Preposition at the End of a Sentence [ESPN FC]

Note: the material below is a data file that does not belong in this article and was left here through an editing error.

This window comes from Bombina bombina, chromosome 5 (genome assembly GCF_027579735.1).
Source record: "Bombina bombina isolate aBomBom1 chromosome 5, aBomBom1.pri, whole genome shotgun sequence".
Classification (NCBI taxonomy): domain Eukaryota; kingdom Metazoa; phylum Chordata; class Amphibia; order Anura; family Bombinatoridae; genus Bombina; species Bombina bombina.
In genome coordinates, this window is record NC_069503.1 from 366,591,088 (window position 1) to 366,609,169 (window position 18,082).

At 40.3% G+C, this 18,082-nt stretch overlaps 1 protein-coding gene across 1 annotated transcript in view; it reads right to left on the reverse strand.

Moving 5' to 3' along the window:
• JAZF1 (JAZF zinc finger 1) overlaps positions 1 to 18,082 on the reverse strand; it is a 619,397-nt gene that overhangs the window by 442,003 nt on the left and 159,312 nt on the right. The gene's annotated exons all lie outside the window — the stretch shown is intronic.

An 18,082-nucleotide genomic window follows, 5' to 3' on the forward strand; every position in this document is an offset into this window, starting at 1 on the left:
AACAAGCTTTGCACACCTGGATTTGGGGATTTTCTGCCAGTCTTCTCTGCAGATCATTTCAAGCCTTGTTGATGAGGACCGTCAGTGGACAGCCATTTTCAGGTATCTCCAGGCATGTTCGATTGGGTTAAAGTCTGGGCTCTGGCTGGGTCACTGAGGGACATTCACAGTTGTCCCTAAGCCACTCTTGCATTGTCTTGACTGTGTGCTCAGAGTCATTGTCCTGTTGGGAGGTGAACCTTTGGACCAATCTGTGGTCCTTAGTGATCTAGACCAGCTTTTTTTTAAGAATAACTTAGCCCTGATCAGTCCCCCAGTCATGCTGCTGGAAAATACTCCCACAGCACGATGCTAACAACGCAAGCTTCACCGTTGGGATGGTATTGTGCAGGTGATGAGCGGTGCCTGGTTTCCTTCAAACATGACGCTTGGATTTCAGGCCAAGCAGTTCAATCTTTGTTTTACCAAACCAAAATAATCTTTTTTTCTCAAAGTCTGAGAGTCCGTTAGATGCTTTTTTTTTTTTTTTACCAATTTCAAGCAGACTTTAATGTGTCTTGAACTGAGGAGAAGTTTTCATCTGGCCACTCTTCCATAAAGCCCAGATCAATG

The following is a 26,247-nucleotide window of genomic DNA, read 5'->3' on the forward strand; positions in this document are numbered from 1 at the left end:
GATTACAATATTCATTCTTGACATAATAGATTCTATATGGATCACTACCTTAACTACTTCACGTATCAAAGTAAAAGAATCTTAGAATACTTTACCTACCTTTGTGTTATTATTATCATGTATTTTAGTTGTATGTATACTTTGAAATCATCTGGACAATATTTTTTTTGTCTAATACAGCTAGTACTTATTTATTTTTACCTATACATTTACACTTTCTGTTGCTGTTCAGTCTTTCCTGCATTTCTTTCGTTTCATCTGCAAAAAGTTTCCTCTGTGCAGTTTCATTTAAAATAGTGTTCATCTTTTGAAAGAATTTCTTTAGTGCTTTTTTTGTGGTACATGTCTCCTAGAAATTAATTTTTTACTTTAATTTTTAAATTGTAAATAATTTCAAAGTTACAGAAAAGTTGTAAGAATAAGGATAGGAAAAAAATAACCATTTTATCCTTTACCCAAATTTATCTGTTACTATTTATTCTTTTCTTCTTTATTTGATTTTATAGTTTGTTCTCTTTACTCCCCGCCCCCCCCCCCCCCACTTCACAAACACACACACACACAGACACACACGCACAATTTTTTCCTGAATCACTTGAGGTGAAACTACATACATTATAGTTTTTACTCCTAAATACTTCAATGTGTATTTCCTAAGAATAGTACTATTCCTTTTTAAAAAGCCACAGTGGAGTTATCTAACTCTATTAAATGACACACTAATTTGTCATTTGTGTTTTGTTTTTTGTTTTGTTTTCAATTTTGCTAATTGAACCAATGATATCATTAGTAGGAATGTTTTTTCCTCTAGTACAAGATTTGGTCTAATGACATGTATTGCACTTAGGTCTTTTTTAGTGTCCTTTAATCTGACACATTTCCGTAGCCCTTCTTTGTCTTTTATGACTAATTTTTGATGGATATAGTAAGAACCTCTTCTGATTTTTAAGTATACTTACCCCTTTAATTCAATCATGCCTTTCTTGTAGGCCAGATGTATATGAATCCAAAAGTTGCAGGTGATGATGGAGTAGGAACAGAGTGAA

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This is of course not an uncommon phrasing, but this example seems particularly egregious. And I get it; the preposition at the end of the sentence thing is one of those Romance Language (Latin) holdovers (like the split infinitive) that, when it comes down to it, has very acceptable exceptions (Churchill: That is something up with which I will not put; Greeting Card: You’re the person out with whom I like most to hang), if humorously intended. Most of these exceptions, though, have to do with relative clauses; the non-relative clause example above, though, is highly unnecessary: maybe Nick should assess just where those seven nations are (and I hope he would assume correctly that it wouldn’t be misinterpreted as a geography lesson).

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